Until I figure out how to create passwords in a MySQL Database Im relying on HTML scripts to work.

This does work, everything is good, except if I put it on the web people can discover the code by viewing the source.

Now my question is, is there someway I can store the HTML scripts for passwords in a different page and they access it threw a different page.


Eg, when using email forms you use the script.

<form method="POST" action="email.php">

Is it possible to do something like that but with the scripts.

So the page refers to it.

<Action="passwords.htm">

If anyone can help that would be most helpful.

Thank you

Grant

Until I figure out how to create passwords in a MySQL Database Im relying on HTML scripts to work.

This does work, everything is good, except if I put it on the web people can discover the code by viewing the source.

Now my question is, is there someway I can store the HTML scripts for passwords in a different page and they access it threw a different page.


Eg, when using email forms you use the script.

<form method="POST" action="email.php">

Is it possible to do something like that but with the scripts.

So the page refers to it.

<Action="passwords.htm">

If anyone can help that would be most helpful.

Thank you

Grant

I'm not sure just what you are asking.

Creating users in MySQL is done via GRANT:
GRANT ALL on db.* to thisuser@localhost IDENTIFIED BY "password";
But then, you might not be talking about MySQL passwords; rather you might be referencing web site users and passwords, which are quite different.

I *think* you are wanting to prevent the public from seeing the passwords you have stored in the website. Basically, if you are using PHP, the usernames and passwords should always remain in the PHP realm and never appear in HTML. The PHP source should never be visible to users of the web site; it's always executed and the resulting HTML is sent to the user's browser.

Now, if you are doing stuff with user's IDs and passwords, then it's more difficult. You may have to use cookies to store the password persistently on the user's system. Or you may have to learn JavaScript (ECMAScript) and AJAX and have the browser dynamically fetch the password from the server and load it into the page; this way the password does not appear in the HTML sent to the browser.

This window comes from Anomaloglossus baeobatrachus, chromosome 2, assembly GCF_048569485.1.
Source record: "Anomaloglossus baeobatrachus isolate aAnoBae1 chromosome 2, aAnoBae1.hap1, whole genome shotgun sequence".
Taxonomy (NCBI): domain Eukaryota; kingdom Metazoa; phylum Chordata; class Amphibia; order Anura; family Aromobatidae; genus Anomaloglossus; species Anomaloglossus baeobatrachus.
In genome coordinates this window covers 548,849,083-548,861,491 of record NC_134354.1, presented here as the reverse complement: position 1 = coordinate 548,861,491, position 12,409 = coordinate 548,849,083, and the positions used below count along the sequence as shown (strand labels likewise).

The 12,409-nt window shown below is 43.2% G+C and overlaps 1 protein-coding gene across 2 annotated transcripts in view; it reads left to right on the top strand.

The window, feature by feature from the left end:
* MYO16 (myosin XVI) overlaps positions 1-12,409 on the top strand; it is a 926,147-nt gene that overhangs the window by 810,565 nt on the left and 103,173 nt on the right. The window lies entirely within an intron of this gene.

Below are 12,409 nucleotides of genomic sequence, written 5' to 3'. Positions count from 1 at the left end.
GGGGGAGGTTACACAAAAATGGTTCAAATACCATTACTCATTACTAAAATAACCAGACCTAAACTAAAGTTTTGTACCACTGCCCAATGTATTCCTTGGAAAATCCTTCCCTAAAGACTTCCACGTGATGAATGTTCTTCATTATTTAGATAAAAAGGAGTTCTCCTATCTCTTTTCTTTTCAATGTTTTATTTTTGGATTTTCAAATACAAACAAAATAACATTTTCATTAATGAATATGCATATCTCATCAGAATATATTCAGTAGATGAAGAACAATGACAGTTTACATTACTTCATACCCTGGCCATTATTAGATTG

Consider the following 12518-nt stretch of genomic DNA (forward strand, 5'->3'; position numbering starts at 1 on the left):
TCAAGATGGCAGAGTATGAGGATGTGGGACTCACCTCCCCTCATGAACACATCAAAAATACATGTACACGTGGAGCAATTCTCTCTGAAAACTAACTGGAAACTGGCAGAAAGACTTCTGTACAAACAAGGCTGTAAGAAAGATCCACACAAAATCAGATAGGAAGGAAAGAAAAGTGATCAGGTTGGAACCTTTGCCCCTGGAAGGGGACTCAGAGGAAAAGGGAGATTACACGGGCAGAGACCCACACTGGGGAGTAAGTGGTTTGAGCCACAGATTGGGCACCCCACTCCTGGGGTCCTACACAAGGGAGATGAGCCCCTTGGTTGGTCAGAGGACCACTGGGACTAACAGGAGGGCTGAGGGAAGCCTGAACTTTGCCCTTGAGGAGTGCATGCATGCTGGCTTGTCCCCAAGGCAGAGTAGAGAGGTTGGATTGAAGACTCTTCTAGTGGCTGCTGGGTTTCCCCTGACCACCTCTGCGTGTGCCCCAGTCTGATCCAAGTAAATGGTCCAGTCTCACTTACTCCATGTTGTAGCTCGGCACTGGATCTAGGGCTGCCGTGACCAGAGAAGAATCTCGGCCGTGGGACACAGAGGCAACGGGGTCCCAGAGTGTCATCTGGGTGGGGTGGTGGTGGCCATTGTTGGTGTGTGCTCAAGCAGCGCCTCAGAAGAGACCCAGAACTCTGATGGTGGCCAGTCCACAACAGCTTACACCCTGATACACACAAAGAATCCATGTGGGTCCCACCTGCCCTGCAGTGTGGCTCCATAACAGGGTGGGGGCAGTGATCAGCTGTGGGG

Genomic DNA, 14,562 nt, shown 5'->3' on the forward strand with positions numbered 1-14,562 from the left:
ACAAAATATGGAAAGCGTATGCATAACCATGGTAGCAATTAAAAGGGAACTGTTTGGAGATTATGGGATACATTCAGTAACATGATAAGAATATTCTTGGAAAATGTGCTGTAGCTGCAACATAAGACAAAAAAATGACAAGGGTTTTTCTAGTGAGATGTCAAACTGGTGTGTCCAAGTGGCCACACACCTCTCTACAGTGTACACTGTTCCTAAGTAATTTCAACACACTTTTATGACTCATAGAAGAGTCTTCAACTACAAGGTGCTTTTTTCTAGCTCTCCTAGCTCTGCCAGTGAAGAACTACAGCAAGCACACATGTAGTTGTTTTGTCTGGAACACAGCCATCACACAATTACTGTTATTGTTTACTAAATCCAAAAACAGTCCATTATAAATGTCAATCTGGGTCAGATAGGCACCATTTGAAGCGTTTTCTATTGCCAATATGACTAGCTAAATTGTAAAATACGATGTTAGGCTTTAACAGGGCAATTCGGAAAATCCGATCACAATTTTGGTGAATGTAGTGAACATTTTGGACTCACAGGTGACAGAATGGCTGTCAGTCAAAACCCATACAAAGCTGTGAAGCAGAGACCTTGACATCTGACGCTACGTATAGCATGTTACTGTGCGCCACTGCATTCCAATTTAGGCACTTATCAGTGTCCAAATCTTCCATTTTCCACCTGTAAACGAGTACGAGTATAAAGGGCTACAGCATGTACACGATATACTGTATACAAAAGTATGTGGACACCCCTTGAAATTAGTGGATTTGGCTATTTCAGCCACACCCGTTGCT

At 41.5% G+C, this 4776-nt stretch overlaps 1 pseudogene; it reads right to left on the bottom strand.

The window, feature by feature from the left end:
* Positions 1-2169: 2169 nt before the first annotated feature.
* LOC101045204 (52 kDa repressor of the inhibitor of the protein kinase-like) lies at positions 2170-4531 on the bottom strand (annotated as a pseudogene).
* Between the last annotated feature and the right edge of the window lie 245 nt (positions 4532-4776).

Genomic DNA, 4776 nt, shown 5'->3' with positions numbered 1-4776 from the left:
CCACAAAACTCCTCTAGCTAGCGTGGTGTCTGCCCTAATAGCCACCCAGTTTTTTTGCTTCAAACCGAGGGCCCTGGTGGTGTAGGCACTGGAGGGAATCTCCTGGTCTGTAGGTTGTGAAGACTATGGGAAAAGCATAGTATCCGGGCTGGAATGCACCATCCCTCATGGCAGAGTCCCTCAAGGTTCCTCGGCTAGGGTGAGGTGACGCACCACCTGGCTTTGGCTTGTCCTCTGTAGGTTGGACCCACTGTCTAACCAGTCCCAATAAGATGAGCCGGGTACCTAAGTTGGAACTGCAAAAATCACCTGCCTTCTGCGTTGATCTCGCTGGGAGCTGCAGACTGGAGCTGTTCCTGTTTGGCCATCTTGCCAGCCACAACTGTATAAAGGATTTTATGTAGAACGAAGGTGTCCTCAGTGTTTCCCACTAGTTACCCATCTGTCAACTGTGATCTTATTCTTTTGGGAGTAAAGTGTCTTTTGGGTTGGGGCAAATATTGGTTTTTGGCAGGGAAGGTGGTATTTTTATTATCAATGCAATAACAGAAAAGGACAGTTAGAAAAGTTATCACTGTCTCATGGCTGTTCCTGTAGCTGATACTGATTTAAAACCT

If you are talking about having, for example, a plain-text file containing usernames and passwords, you should store that file outside the HTML tree where only PHP can access it.

A more cogent description of your situation and goals is in order....

N

Im not entirely sure what you just wrote... lol

Basically I cant create databases yet cus I dont know how to.


I know how to create user logins in html, but when the user goes onto the "view source" they can see the passwords etc.

Is there a way of preventing this.

By storing the html in a different file, and then when the user goes to logs in it refers to that file.

Ah. This is a well-known problem that can be worked around fairly easily to achieve reasonable security.

Post an example of what you are doing and how you are doing it. (Not the actual code, but similar, stripped-down code that illustrates your mechanism.)

There are a couple ways to do this. One is to use .htaccess (access requirements) and .htpasswd (usernames and passwords) files to control access to pages. The program I usually use to manage access is PHPAccess. I put .htpasswd outside the html tree, and I define groups in each .htaccess file to control access to certain directories. The PHPAccess script itself manages users and groups; you should need only one copy in an admin area of the web site.

Another way to keep usernames and passwords hidden is to use forms and PHP. In the form, the user enters her ID and password (and the other form data), which are sent to the server. The PHP code on the server authenticates the ID/passwd pair. If it succeeds, the program continues. If it fails, the program pauses for, say, five seconds, then returns an error page. The trivial way to make this work is to propagate the ID/passwd to all subsequent forms sent to the browser. A non-trivial way is to use a database to store the ID/passwd, the source IP address, a lifetime timeout, and a unique token. The token can be generated as an sha224sum or md5sum of "usernamepassword" (or some interleaving of the two). The token would then be returned to the user as a cookie (session or more permanent). This method would also require that the database be scrubbed periodically of expired tokens (likely with a PHP script run from cron).

A more dynamic way would be to learn JavaScript and AJAX. When the password field loses focus, a JavaScript function is called to verify data entry and authenticate the ID/password. (It would send a request to the server containing the ID and password and await a true or false response; the server might even be able to set a cookie containing the aforementioned token.)

I don't think you can secure usernames and passwords using pure HTML. Server-side programming is pretty much a necessity in this case.

Well I have several books on Javascript and AJAX that I am starting to read so hopefully that will work.
Thanks for your help


I did see programs for it, but it cost $230. so...

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